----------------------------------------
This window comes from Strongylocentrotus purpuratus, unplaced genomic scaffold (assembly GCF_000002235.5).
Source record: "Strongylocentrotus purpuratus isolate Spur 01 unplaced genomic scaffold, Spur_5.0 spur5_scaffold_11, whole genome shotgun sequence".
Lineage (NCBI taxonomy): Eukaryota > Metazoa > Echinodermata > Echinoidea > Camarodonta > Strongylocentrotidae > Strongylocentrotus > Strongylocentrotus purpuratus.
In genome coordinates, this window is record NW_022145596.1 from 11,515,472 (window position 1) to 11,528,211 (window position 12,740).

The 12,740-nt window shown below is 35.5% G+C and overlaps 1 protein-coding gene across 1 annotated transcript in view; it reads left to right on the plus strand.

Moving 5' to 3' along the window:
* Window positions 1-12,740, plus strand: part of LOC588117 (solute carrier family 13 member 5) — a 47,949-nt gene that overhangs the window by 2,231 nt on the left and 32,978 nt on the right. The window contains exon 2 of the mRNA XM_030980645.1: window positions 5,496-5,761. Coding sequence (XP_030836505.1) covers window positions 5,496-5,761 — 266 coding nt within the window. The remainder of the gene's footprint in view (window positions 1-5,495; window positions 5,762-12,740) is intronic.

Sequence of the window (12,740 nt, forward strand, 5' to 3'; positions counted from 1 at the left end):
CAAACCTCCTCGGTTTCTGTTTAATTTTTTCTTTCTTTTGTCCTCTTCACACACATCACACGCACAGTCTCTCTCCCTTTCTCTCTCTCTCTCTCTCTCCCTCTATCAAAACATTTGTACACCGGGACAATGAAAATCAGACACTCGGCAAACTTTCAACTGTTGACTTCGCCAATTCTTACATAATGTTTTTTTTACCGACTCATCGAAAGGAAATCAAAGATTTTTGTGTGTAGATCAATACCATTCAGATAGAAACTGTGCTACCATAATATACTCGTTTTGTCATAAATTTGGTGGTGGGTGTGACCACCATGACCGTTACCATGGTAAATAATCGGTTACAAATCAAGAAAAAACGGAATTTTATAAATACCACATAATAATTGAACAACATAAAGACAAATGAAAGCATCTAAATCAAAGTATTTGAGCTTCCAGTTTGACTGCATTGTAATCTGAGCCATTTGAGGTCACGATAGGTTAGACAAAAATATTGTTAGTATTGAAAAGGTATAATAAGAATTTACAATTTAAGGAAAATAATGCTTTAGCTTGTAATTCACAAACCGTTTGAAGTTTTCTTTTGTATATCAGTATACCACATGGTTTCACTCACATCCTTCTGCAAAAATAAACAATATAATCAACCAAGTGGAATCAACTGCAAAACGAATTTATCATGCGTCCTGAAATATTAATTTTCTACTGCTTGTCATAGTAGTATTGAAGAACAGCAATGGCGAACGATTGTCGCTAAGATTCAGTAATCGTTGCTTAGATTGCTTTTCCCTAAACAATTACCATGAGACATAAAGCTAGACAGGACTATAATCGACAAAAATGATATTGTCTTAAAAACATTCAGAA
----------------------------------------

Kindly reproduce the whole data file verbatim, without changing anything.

This window comes from Strongylocentrotus purpuratus, unplaced genomic scaffold (assembly GCF_000002235.5).
Source record: "Strongylocentrotus purpuratus isolate Spur 01 unplaced genomic scaffold, Spur_5.0 spur5_scaffold_11, whole genome shotgun sequence".
Lineage (NCBI taxonomy): Eukaryota > Metazoa > Echinodermata > Echinoidea > Camarodonta > Strongylocentrotidae > Strongylocentrotus > Strongylocentrotus purpuratus.
In genome coordinates, this window is record NW_022145596.1 from 11,515,472 (window position 1) to 11,528,211 (window position 12,740).

The 12,740-nt window shown below is 35.5% G+C and overlaps 1 protein-coding gene across 1 annotated transcript in view; it reads left to right on the plus strand.

Moving 5' to 3' along the window:
* Window positions 1-12,740, plus strand: part of LOC588117 (solute carrier family 13 member 5) — a 47,949-nt gene that overhangs the window by 2,231 nt on the left and 32,978 nt on the right. The window contains exon 2 of the mRNA XM_030980645.1: window positions 5,496-5,761. Coding sequence (XP_030836505.1) covers window positions 5,496-5,761 — 266 coding nt within the window. The remainder of the gene's footprint in view (window positions 1-5,495; window positions 5,762-12,740) is intronic.

Sequence of the window (12,740 nt, forward strand, 5' to 3'; positions counted from 1 at the left end):
CAAACCTCCTCGGTTTCTGTTTAATTTTTTCTTTCTTTTGTCCTCTTCACACACATCACACGCACAGTCTCTCTCCCTTTCTCTCTCTCTCTCTCTCTCCCTCTATCAAAACATTTGTACACCGGGACAATGAAAATCAGACACTCGGCAAACTTTCAACTGTTGACTTCGCCAATTCTTACATAATGTTTTTTTTACCGACTCATCGAAAGGAAATCAAAGATTTTTGTGTGTAGATCAATACCATTCAGATAGAAACTGTGCTACCATAATATACTCGTTTTGTCATAAATTTGGTGGTGGGTGTGACCACCATGACCGTTACCATGGTAAATAATCGGTTACAAATCAAGAAAAAACGGAATTTTATAAATACCACATAATAATTGAACAACATAAAGACAAATGAAAGCATCTAAATCAAAGTATTTGAGCTTCCAGTTTGACTGCATTGTAATCTGAGCCATTTGAGGTCACGATAGGTTAGACAAAAATATTGTTAGTATTGAAAAGGTATAATAAGAATTTACAATTTAAGGAAAATAATGCTTTAGCTTGTAATTCACAAACCGTTTGAAGTTTTCTTTTGTATATCAGTATACCACATGGTTTCACTCACATCCTTCTGCAAAAATAAACAATATAATCAACCAAGTGGAATCAACTGCAAAACGAATTTATCATGCGTCCTGAAATATTAATTTTCTACTGCTTGTCATAGTAGTATTGAAGAACAGCAATGGCGAACGATTGTCGCTAAGATTCAGTAATCGTTGCTTAGATTGCTTTTCCCTAAACAATTACCATGAGACATAAAGCTAGACAGGACTATAATCGACAAAAATGATATTGTCTTAAAAACATTCAGAA